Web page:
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Submitted by RGalassini (not verified) on 01 Oct 2016 - 13:22 Permalink

The incident which initiated Littlefield's curiosity in the first place was not an isolated event. I have heard very similar "healing tales" and anecdotes from people roughly from the same era and area as Littlefield, the American Midwest. The versions of the stories I was told didn't have any esoteric explanations, just simple inexplicable amazement and acceptance that miracles do happen.

Submitted by FrancoisTremblay (not verified) on 04 Sep 2014 - 12:32 Permalink

This site exists for entertainment purposes. You are either oblivious to that fact or you've decided it was irrelevant to your criticism.

And if you know we think it's bullshit, then why are you even bothering to contact us? What exactly is the point of your message? Do you really think we'll go "hmmm hey maybe he's right and I should consider that all my most cherished beliefs could be wrong..." If you do, then you understand nothing about human psychology.

Submitted by Alfred Armstrong on 30 Aug 2014 - 12:03 Permalink

Does there have to be a point, other than this book being plainly ridiculous? You may disagree but that's what I think of it. I don't have to make a case for my opinion if I choose not to. In this instance I think the extracts make the case for me. If you don't think they do, that's fine, but you won't prove the contrary by handwaving and bluster.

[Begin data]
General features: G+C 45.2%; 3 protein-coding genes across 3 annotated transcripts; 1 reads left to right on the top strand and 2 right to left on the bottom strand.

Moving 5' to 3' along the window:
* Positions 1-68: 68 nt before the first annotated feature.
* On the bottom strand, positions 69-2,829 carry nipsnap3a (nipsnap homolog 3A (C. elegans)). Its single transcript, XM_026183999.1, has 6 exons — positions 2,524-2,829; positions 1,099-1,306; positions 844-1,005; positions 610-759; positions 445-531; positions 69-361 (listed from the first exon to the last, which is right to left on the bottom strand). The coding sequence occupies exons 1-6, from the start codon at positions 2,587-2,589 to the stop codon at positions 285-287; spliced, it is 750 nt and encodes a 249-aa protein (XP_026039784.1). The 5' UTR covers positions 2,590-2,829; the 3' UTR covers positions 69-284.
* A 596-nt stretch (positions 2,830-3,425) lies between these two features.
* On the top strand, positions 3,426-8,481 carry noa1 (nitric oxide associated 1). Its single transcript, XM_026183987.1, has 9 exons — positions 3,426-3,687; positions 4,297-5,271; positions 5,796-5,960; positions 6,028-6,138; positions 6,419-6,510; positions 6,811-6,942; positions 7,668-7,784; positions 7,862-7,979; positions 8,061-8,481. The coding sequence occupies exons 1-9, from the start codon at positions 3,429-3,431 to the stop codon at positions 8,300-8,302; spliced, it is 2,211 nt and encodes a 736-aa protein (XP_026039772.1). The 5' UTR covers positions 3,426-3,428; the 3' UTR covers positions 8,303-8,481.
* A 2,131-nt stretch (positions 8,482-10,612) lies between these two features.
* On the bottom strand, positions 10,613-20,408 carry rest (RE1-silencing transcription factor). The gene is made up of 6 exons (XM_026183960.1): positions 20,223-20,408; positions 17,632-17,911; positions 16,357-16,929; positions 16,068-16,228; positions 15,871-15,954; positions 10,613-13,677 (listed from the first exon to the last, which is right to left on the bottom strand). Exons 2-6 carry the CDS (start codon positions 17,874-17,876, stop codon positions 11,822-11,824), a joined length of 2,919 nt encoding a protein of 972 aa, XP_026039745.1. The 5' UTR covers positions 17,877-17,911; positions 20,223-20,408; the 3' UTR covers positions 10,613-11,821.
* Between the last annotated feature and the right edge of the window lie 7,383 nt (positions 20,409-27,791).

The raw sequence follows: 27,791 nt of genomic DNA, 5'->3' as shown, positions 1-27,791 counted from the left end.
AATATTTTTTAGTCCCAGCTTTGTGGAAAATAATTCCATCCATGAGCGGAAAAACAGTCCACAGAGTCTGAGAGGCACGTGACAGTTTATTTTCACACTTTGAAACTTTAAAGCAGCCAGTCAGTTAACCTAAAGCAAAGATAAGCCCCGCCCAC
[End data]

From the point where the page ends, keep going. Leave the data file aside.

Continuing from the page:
Submitted by Juraj (not verified) on 30 Aug 2014 - 11:40 Permalink

To the author: I don't get the point. Seriously. If you believe in things like astral world, not-incarnated "masters", prophecies, visions, etc, then you would need to criticise the inner inconsistency, or factual error, or methodological problems, if there are any. If you are a convinced materialist and consider all of the above-mentioned generally as bullshit, then it should be enough to categorize the book as esoteric nonsense without getting into details and pretending that you are giving some arguments. Actually you are giving none. You are just mentioning or quoting, in an ironic style, statements of the book, without really looking closer at any of them, because, of course, it is all bullshit, and so you just come to conclusion that there had to be a psychosis in control.

Let us be for a while open-minded and consider all of the above mentioned as possible, just to enable us to really provide some valid criticism. What you be your arguments then?

Submitted by FrancoisTremblay (not verified) on 04 Sep 2014 - 12:32 Permalink

This site exists for entertainment purposes. You are either oblivious to that fact or you've decided it was irrelevant to your criticism.

And if you know we think it's bullshit, then why are you even bothering to contact us? What exactly is the point of your message? Do you really think we'll go "hmmm hey maybe he's right and I should consider that all my most cherished beliefs could be wrong..." If you do, then you understand nothing about human psychology.

Submitted by Alfred Armstrong on 30 Aug 2014 - 12:03 Permalink

Does there have to be a point, other than this book being plainly ridiculous? You may disagree but that's what I think of it. I don't have to make a case for my opinion if I choose not to. In this instance I think the extracts make the case for me. If you don't think they do, that's fine, but you won't prove the contrary by handwaving and bluster.
Submitted by moleosophy.org (not verified) on 27 Feb 2014 - 20:19 Permalink

I'm sorry for you that you had to put up with Anglo-Israelites. But actual flat-earthers: sheer envy. Seriously.

Submitted by Alfred Armstrong on 27 Feb 2014 - 10:20 Permalink

Having had actual flat-earthers, Anglo-Israelites, and other defenders of mumbo-jumbo comment on here, my default position is to assume everyone is nuts. Sorry!

I have Fads and Fallacies but I kast read it so long ago that I can't recall the Littlefield stuff, but it's good to know one of the greats got there first.  

Submitted by moleosophy.org (not verified) on 27 Feb 2014 - 10:12 Permalink